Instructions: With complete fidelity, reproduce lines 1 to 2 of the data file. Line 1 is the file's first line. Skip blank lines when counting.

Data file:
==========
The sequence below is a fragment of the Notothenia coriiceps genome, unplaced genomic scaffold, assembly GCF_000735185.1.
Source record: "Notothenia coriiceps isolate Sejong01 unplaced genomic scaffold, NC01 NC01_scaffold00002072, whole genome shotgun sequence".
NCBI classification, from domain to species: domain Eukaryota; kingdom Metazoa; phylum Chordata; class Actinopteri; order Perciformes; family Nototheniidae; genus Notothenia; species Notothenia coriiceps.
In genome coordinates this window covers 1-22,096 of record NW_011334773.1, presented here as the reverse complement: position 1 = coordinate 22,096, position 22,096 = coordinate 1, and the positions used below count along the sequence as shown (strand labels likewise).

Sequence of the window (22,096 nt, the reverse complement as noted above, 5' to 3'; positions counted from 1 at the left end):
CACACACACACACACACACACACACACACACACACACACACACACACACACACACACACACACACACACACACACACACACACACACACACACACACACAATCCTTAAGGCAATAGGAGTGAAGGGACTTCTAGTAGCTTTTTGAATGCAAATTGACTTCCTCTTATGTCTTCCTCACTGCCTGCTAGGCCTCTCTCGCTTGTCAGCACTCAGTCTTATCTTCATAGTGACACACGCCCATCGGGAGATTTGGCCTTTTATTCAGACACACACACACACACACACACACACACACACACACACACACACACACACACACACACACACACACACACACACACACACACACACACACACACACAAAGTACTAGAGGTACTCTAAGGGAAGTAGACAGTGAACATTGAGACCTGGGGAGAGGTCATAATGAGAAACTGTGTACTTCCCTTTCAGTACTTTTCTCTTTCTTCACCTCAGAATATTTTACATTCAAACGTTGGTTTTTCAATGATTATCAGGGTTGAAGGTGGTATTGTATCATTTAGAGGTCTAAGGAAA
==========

The sequence below is a fragment of the Notothenia coriiceps genome, unplaced genomic scaffold, assembly GCF_000735185.1.
Source record: "Notothenia coriiceps isolate Sejong01 unplaced genomic scaffold, NC01 NC01_scaffold00002072, whole genome shotgun sequence".